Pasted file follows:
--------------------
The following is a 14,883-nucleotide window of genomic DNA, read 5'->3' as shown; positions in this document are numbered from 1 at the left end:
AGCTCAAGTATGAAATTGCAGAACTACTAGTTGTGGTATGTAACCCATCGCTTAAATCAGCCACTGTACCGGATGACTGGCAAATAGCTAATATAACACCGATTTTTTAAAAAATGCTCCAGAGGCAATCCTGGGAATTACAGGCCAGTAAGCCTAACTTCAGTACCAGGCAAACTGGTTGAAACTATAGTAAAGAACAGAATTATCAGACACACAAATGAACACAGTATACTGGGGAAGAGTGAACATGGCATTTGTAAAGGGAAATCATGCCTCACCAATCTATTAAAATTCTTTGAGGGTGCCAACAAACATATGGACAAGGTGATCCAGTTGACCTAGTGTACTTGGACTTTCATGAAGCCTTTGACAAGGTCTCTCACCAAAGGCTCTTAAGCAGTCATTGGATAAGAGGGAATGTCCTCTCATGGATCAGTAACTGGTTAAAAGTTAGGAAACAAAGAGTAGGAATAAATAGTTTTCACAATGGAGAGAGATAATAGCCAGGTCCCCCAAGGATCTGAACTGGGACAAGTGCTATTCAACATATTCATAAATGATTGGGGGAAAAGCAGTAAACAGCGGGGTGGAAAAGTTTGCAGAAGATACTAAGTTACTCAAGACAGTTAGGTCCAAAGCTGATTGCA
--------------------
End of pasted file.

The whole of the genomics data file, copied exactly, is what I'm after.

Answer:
The following is a 14,883-nucleotide window of genomic DNA, read 5'->3' as shown; positions in this document are numbered from 1 at the left end:
AGCTCAAGTATGAAATTGCAGAACTACTAGTTGTGGTATGTAACCCATCGCTTAAATCAGCCACTGTACCGGATGACTGGCAAATAGCTAATATAACACCGATTTTTTAAAAAATGCTCCAGAGGCAATCCTGGGAATTACAGGCCAGTAAGCCTAACTTCAGTACCAGGCAAACTGGTTGAAACTATAGTAAAGAACAGAATTATCAGACACACAAATGAACACAGTATACTGGGGAAGAGTGAACATGGCATTTGTAAAGGGAAATCATGCCTCACCAATCTATTAAAATTCTTTGAGGGTGCCAACAAACATATGGACAAGGTGATCCAGTTGACCTAGTGTACTTGGACTTTCATGAAGCCTTTGACAAGGTCTCTCACCAAAGGCTCTTAAGCAGTCATTGGATAAGAGGGAATGTCCTCTCATGGATCAGTAACTGGTTAAAAGTTAGGAAACAAAGAGTAGGAATAAATAGTTTTCACAATGGAGAGAGATAATAGCCAGGTCCCCCAAGGATCTGAACTGGGACAAGTGCTATTCAACATATTCATAAATGATTGGGGGAAAAGCAGTAAACAGCGGGGTGGAAAAGTTTGCAGAAGATACTAAGTTACTCAAGACAGTTAGGTCCAAAGCTGATTGCA